A total of 90 residents completed the pre-tests, consisting of 27 residents in emergency medicine, 17 in general surgery, and 46 in internal medicine. There were 46 post-test responses from 13 emergency medicine residents, 13 general surgery residents, and 20 internal medicine residents. The response rates between pre and post-tests for emergency medicine, general surgery, and internal medicine were 48%, 76% and 43% respectively. The demographics for the residents are listed in Table 1.
EM residents reported receiving education about opioids from various avenues and stages of training, including personal reading (10 residents [37%]), medical school (16 residents [59.3%]), and residency (22 residents [81.5%]). Regarding training previously received, 4 residents were very satisfied (14.8%), 8 were satisfied (29.6%), 11 were neutral (40.7%), 3 were unsatisfied (11.1%), and 1 was very unsatisfied (3.7%). The EM resident prescribing habits and opioid knowledge are listed in Table 2. After receiving the educational intervention, the attitudes of EM residents to the statement “If I suspect someone is abusing opioids, I do not prescribe opioids to them” significantly changed [p=0.04].
Comparatively, general surgery residents received opioid training from personal reading (5 residents, 29%) medical school (9 residents, 53%), and residency (17 residents, 100%). Regarding prior opioid training, 1 resident felt unsatisfied, 4 residents felt neutral, 9 residents felt satisfied (52.9%), and 3 felt very satisfied (17.6%). Following this educational intervention, 1 resident felt unsatisfied (7.7%), 7 felt satisfied (53.8%), and 5 felt very satisfied (38.5%) with their opioid prescribing abilities. Furthermore, there was significant improvement in prescribing habits following a sleeve gastrectomy (p=0.01) and a laparoscopic cholecystectomy (p=0.002). The GS resident prescribing habits are listed in Table 3.
The internal medicine residents reported receiving opioid training from personal reading (14, 30.4%), medical school (28, 60.9%), residency (33, 71.7%), or in some cases, never received training (4, 8.7%). Regarding their previous opioid training, 1 resident was very unsatisfied (4.3%), 21 residents (45.7%) were unsatisfied, 19 (41.3%) were neutral, 3 (6.5%) were satisfied, and 2 were very satisfied (4.3%). Following the study training, 9 residents were unsatisfied (45%), 9 residents were neutral (45%), and 2 residents were satisfied (10%). Following the educational intervention, there was improvement in responses to multiple treatment scenarios, though none of these reached significance. These included treatment of acute episodic migraines according to American Headache Society 2015 Guidelines (45.7% to 70% prescribing naratriptan, p=0.11), improvement in prescribing habits for joint pain in a patient with a history of osteoarthritis (23.9% to 45%, p=0.14), and an increase in non-opioid management of nephrolithiasis in a patient with no history of GI bleed (62.2% to 70%, p=0.59) [Table 4].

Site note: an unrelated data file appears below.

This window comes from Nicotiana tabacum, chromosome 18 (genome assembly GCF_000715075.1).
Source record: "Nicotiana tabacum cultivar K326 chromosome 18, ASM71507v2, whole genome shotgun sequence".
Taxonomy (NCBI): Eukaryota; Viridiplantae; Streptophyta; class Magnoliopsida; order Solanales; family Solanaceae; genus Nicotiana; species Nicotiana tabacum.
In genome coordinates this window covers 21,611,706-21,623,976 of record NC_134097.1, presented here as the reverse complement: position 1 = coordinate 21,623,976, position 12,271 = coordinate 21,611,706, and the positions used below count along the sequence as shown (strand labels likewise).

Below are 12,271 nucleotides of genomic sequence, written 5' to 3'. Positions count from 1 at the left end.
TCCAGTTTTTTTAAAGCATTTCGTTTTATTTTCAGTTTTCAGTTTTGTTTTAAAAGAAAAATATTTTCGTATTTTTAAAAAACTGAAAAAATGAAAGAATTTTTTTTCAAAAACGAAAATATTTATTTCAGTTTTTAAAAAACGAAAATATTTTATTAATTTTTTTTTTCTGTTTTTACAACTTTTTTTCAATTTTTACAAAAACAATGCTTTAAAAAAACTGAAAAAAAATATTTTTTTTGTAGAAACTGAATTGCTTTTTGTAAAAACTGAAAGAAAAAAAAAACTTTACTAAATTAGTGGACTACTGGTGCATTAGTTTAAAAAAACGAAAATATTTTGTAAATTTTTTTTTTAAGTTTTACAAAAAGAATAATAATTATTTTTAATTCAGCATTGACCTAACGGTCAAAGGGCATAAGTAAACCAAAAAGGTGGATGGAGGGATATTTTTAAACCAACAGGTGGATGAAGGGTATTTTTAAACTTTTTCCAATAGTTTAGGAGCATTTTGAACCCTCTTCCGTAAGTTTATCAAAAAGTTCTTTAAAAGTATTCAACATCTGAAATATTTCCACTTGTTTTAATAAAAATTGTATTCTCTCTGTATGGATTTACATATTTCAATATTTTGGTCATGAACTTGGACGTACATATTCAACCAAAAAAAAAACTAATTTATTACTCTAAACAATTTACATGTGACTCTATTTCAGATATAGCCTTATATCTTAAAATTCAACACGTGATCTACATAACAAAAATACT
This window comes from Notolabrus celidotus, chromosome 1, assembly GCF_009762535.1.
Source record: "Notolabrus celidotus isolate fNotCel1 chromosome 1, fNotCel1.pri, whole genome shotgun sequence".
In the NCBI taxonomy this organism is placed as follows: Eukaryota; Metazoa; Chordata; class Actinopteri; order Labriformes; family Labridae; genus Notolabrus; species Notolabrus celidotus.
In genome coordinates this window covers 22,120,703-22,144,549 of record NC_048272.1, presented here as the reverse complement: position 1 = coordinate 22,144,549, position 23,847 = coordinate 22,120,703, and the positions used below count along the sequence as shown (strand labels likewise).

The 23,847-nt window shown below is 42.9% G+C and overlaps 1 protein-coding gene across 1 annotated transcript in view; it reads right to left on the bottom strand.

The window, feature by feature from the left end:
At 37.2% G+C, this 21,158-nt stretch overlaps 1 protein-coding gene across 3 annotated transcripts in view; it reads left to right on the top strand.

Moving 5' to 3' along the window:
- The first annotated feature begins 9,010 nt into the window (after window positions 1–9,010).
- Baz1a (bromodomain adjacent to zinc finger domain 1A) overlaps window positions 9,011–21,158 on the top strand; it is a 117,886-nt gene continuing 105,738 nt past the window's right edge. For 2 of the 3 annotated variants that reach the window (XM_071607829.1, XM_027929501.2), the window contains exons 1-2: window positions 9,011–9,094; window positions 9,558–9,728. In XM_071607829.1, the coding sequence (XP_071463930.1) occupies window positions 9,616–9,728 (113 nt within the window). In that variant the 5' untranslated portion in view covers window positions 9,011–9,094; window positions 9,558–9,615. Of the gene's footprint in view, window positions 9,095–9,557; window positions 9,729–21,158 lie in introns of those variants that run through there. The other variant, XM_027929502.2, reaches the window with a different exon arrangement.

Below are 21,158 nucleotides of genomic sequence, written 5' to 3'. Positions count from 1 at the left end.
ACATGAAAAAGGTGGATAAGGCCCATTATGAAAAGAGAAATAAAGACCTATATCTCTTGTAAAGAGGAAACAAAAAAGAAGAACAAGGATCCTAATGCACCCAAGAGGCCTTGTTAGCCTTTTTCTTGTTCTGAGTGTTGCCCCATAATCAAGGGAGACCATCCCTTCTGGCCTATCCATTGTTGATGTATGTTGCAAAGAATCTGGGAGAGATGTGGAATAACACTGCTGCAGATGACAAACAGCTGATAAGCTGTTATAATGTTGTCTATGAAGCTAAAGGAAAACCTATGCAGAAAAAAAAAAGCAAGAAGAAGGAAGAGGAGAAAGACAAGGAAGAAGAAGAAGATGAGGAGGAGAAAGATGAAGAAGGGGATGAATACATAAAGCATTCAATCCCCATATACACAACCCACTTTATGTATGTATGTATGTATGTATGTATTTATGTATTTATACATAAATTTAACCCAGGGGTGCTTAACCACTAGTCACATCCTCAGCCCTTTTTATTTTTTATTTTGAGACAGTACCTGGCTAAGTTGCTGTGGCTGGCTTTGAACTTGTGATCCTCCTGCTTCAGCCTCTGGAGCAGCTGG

All three groups of residents were asked questions about opioid background knowledge and attitudes. In response to “Which three states have the highest percentage of opioid-related deaths per capita?”, there was significant improvement in general surgery (p=0.001) and internal medicine (p=0.003) responses following the intervention. Furthermore, there was increase in knowledge of the number of drug overdose deaths that occurred from opioids, though it did not reach statistical significance, in both general surgery (41% to 77%, p=0.07) and internal medicine (45.7% to 65%, p=0.15). Lastly, there was significant improvement in all specialties regarding knowledge of the number of deaths that were a result of heroin overdose (general surgery p<0.001, internal medicine p<0.001, emergency medicine p=0.015) [Figure 1].
Regarding the level of satisfaction with prior opioid training, there was a significant difference between specialties (p<0.0001). Almost half of all internal medicine residents felt unsatisfied with their prior opioid training (unsatisfied or very unsatisfied - 47.9%). Comparatively, 5.9% of general surgery residents and 14.8% of emergency medicine residents felt unsatisfied or very unsatisfied with their training. There was also a significant difference across specialties in the initial management of mild pain (p=0.005) and moderate pain (p<0.001). For moderate pain, general surgery residents (35.5%) were more likely to prescribe opioids than their colleagues in internal medicine (2.2%) and emergency medicine (0%).